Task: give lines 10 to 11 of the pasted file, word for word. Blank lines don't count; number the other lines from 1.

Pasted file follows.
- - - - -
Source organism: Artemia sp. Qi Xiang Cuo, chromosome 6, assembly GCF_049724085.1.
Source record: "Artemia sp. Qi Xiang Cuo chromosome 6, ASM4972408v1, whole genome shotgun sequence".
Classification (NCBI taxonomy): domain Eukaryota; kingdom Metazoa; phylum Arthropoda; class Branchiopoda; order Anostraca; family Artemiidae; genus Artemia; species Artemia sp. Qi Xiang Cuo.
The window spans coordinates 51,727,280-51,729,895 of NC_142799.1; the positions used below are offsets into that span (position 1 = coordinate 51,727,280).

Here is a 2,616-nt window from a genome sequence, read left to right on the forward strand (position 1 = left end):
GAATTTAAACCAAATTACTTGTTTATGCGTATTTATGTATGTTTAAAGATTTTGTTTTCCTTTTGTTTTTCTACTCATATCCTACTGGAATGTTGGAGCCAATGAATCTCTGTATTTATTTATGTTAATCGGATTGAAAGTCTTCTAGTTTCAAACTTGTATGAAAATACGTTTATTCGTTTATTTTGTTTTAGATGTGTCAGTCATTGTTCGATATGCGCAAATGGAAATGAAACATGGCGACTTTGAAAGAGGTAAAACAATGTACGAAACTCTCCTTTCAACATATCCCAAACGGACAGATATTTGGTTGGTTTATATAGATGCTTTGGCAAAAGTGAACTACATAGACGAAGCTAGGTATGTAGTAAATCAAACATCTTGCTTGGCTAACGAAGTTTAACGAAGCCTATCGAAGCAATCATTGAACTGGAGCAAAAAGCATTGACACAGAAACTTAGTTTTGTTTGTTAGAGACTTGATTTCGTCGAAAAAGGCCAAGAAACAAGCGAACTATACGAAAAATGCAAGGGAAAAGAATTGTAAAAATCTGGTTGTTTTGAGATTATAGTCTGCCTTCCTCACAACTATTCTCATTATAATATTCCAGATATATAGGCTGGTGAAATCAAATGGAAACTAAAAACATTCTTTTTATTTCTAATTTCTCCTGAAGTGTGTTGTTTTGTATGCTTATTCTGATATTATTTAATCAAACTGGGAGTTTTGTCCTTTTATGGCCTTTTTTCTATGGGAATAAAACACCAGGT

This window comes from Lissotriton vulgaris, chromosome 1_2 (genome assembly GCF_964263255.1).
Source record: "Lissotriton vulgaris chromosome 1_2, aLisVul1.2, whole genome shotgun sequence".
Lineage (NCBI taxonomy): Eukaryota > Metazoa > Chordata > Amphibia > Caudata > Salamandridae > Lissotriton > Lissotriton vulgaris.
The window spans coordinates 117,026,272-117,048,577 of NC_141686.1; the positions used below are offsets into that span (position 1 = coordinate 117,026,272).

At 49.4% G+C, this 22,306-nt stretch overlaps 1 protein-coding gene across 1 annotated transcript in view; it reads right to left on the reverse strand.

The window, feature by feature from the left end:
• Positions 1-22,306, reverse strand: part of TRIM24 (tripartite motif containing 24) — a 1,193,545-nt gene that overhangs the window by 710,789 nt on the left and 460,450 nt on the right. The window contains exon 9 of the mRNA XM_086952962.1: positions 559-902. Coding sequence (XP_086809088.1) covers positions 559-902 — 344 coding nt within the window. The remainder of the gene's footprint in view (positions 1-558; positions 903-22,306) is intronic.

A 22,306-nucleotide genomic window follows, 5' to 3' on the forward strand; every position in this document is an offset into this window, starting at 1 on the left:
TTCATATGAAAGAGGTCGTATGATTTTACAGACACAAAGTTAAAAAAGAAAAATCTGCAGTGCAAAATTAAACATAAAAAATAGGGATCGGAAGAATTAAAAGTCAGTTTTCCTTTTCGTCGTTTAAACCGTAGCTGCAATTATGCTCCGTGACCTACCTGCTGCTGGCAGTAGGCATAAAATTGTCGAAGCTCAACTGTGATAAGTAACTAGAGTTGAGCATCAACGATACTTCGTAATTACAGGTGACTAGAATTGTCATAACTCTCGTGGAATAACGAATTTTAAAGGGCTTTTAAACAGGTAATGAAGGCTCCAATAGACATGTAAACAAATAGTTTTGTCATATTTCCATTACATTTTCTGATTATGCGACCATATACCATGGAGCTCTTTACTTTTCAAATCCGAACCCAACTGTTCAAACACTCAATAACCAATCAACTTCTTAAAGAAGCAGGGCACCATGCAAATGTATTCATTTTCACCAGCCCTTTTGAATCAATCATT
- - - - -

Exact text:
The window spans coordinates 117,026,272-117,048,577 of NC_141686.1; the positions used below are offsets into that span (position 1 = coordinate 117,026,272).

At 49.4% G+C, this 22,306-nt stretch overlaps 1 protein-coding gene across 1 annotated transcript in view; it reads right to left on the reverse strand.